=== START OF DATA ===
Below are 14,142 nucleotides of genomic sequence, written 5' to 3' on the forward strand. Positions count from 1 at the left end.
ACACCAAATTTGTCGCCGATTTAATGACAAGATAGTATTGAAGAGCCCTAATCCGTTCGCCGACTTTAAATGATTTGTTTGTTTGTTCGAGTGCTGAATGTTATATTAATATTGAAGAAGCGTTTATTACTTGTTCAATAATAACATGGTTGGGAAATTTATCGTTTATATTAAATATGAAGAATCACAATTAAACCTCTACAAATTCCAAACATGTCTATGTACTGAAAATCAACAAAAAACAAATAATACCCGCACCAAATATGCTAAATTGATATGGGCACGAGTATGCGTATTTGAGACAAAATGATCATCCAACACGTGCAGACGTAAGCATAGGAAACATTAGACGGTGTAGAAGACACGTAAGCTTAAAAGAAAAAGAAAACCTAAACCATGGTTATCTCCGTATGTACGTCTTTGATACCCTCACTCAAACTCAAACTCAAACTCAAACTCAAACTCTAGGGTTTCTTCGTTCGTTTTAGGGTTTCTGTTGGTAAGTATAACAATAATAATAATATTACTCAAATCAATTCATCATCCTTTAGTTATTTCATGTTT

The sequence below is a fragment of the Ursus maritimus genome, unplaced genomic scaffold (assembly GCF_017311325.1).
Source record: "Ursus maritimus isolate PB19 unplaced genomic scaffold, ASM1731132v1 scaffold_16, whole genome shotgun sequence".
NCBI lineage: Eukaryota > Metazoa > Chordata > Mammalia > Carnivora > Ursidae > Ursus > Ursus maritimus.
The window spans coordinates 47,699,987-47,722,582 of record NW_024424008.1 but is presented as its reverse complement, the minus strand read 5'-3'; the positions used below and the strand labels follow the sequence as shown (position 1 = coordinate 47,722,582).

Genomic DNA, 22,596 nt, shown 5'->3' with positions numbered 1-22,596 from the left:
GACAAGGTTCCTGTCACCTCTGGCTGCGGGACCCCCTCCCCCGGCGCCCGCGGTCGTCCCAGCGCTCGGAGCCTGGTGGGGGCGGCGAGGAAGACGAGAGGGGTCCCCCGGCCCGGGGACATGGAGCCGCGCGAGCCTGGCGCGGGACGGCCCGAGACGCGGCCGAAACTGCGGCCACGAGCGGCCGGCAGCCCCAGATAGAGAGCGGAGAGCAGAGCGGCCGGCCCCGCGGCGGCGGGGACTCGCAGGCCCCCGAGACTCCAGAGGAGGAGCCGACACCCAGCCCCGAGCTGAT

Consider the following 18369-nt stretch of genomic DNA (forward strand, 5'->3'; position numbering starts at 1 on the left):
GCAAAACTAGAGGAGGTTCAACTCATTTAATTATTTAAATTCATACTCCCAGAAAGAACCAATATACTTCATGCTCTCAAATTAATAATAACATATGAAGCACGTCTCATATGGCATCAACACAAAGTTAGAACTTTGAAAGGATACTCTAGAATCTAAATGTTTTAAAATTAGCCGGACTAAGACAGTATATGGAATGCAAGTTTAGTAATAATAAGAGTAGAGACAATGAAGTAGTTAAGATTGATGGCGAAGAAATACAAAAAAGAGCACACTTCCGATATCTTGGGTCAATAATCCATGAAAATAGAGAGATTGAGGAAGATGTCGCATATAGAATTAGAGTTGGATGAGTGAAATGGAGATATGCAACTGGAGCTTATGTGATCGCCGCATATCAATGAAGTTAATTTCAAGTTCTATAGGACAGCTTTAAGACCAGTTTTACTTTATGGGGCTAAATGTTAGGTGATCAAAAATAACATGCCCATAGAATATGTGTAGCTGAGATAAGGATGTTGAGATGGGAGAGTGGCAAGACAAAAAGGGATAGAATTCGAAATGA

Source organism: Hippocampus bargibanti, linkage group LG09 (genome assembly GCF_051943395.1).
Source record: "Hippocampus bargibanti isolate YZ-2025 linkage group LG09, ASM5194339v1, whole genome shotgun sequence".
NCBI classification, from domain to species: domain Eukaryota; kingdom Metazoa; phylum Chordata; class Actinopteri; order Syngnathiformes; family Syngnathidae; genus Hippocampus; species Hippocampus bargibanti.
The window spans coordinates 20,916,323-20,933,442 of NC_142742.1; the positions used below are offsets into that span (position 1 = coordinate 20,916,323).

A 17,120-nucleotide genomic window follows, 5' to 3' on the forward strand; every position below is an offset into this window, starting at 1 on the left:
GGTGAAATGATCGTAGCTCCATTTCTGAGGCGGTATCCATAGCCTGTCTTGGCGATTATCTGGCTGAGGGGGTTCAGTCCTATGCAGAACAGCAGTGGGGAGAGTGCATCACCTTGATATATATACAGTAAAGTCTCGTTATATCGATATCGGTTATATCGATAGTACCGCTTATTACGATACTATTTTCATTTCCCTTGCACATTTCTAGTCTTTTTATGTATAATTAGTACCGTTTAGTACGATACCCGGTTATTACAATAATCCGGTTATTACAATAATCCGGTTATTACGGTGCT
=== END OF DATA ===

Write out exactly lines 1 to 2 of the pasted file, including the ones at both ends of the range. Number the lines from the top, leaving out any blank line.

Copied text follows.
Below are 14,142 nucleotides of genomic sequence, written 5' to 3' on the forward strand. Positions count from 1 at the left end.
ACACCAAATTTGTCGCCGATTTAATGACAAGATAGTATTGAAGAGCCCTAATCCGTTCGCCGACTTTAAATGATTTGTTTGTTTGTTCGAGTGCTGAATGTTATATTAATATTGAAGAAGCGTTTATTACTTGTTCAATAATAACATGGTTGGGAAATTTATCGTTTATATTAAATATGAAGAATCACAATTAAACCTCTACAAATTCCAAACATGTCTATGTACTGAAAATCAACAAAAAACAAATAATACCCGCACCAAATATGCTAAATTGATATGGGCACGAGTATGCGTATTTGAGACAAAATGATCATCCAACACGTGCAGACGTAAGCATAGGAAACATTAGACGGTGTAGAAGACACGTAAGCTTAAAAGAAAAAGAAAACCTAAACCATGGTTATCTCCGTATGTACGTCTTTGATACCCTCACTCAAACTCAAACTCAAACTCAAACTCAAACTCTAGGGTTTCTTCGTTCGTTTTAGGGTTTCTGTTGGTAAGTATAACAATAATAATAATATTACTCAAATCAATTCATCATCCTTTAGTTATTTCATGTTT